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August 24, 2021

Government Policies Help China Produce The Most Affordable EVs

China has taken a clear lead when it comes to producing affordable electric vehicles compared to both the US and Europe. This was revealed in a study done by JATO Dynamics, a global supplier of automotive business intelligence.

JATO looked at EV’s so-called “pricing challenge” as it compiled pricing in China, US, and Europe over the past decade alongside the impact of government incentives on the growth of these markets.

While governments and policy makers have undoubtedly become increasingly influenced by environmental issues and the “green” agenda in recent years, the analysis finds that not enough is being done to produce affordable EVs across several markets.

The pricing of EVs in China - the world’s largest market for EVs – has significantly fallen by almost half (47 percent) since 2011, US and European markets have seen EV prices rise over the same time period, by 38 percent and 28 percent respectively.

China’s success in producing affordable EVs comes down to a number of factors, including its government’s decision to invest heavily in the domestic market from as early as 2009. Today, consumers in China can buy a brand-new EV for as little as P 218,000. In stark contrast, the average retail price for an EV in the US continues to rise faster than any other major global market and now stands at P 2.13 million, up from P 1.54 million in 2011.

Average retail prices today are highest in Europe. In May 2021, EVs were on average 52 percent more expensive than ICE cars in the UK, and 54 percent more expensive in the Netherlands. In Germany, the average retail price of an EV is P 2.34 million compared to P 2.17 million for combustion engine vehicles. Norway is the only exception—the average retail price for EVs is P 2.62 million compared to P 3.12 million for gasoline- and diesel-fed cars.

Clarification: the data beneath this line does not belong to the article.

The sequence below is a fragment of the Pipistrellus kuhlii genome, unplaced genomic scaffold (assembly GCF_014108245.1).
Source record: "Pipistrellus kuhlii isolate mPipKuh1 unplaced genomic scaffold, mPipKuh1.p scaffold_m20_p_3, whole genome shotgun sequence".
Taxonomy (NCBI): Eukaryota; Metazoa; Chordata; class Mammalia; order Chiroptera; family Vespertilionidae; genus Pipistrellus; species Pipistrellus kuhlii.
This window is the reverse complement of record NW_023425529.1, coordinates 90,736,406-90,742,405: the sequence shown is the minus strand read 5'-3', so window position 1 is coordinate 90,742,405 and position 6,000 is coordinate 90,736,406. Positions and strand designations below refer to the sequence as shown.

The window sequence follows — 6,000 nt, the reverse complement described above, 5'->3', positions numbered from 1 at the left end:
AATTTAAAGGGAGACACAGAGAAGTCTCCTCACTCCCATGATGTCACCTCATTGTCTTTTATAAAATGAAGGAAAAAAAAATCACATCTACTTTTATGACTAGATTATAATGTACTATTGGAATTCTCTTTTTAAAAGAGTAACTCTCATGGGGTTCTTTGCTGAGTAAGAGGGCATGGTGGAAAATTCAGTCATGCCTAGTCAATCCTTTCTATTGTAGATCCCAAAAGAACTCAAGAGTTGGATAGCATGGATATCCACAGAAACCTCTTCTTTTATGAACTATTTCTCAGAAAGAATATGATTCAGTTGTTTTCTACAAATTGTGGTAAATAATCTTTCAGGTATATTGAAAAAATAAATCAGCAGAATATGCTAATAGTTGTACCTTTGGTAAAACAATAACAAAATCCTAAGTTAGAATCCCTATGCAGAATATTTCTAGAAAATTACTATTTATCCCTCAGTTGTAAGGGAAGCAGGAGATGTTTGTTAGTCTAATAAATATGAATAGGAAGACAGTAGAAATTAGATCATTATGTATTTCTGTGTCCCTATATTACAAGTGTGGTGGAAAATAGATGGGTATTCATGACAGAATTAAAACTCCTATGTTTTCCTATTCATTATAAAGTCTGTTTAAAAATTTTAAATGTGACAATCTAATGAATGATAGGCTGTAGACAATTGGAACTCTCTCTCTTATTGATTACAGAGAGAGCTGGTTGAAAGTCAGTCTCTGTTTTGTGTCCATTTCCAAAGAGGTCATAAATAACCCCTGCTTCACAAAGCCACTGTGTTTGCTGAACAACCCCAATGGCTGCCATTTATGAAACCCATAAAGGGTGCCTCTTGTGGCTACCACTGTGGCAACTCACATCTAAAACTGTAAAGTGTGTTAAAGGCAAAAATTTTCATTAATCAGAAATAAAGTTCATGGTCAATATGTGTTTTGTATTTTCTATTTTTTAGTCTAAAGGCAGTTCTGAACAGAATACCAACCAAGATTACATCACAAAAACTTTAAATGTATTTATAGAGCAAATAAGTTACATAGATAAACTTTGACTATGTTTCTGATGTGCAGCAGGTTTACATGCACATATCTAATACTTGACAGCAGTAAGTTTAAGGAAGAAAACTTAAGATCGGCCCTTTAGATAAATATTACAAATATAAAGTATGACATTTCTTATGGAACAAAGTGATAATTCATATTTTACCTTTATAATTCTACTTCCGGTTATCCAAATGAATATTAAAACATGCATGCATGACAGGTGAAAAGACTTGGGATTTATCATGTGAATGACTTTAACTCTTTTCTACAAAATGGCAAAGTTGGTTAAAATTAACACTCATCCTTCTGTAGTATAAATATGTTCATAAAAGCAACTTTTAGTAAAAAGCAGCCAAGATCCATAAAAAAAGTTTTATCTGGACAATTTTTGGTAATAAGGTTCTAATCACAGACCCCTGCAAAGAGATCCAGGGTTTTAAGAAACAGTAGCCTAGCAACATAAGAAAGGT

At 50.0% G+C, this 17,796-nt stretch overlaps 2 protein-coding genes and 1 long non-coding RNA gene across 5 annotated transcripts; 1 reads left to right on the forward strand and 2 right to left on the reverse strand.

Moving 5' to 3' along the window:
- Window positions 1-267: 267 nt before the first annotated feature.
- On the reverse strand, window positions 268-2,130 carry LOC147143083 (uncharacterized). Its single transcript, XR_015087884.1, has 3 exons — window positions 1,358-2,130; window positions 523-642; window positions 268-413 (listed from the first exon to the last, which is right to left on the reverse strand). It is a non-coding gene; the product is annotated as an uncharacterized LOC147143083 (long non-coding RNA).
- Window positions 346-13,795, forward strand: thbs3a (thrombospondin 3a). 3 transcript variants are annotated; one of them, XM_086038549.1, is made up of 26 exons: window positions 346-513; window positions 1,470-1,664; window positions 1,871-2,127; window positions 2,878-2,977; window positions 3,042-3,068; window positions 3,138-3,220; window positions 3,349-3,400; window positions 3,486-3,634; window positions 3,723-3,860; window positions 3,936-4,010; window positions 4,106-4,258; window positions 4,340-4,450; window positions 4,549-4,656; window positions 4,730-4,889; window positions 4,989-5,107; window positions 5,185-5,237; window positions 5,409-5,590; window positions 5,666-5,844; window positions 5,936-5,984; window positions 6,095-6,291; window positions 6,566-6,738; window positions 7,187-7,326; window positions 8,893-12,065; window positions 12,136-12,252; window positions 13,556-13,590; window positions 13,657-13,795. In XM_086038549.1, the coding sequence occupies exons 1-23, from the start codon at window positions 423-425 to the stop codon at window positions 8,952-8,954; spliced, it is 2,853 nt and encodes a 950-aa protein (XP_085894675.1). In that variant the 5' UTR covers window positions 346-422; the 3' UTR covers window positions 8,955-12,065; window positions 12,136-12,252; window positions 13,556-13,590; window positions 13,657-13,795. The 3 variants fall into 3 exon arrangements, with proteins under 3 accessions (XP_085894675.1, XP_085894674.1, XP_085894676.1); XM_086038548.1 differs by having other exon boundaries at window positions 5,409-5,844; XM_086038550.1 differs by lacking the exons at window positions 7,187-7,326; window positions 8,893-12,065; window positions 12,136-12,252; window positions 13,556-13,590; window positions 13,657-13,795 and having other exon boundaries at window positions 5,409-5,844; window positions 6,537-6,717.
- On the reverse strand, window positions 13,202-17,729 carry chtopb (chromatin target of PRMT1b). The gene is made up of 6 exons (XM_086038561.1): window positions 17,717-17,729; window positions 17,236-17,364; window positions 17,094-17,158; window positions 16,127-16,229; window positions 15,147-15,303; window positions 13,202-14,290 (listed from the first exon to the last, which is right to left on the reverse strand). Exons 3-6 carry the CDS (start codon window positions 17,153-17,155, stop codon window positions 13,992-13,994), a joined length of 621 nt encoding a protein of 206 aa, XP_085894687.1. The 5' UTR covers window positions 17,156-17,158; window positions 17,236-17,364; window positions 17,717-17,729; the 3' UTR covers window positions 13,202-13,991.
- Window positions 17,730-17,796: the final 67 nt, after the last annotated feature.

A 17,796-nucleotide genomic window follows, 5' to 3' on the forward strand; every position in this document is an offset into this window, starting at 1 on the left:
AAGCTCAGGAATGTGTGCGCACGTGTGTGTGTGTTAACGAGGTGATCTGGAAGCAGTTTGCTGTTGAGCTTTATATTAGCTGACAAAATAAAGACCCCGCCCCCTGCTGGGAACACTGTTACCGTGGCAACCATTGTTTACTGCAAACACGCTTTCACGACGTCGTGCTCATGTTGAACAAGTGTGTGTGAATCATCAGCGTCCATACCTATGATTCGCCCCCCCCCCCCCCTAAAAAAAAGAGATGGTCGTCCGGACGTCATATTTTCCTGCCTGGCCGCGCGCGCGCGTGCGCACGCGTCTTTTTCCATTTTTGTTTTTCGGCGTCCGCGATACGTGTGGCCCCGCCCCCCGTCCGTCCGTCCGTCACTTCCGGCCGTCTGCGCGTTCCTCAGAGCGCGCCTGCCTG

To date, JATO finds that government-led incentives have been a vital factor supporting the automotive industry to offset the price gap between traditional cars and EVs. China’s commitment to the development of affordable EVs has strengthened the market to such an extent that its government is now in the process of phasing out incentives, while OEMs in Europe and the US continue to rely on such schemes to boost their sales.

In the US, tax credits have accelerated the growth of the premium EV market, failing to help lower income buyers purchase EVs with OEMs yet to develop a truly affordable EV offering. Prioritizing environmental action in recent years, European governments have developed a range of incentivization schemes including tax exemptions and purchase grants with varying success across the continent. For both the US and Europe, it remains to be seen if rolling back these incentives will stimulate manufacturers to take action or see them fall behind competitors in China.

Unless OEMs in Europe and the US find avenues to create more affordable EV offerings, they run the risk of losing their home market advantage to Chinese competitors. As the popularity of SUVs has continued to grow in Western markets, the segment looks set to be an important battleground for manufacturers seeking to establish themselves as leaders within the EV market. In the short term at least, government subsidies and incentives will continue to support EV sales, but for how long remains a crucial question for the industry.

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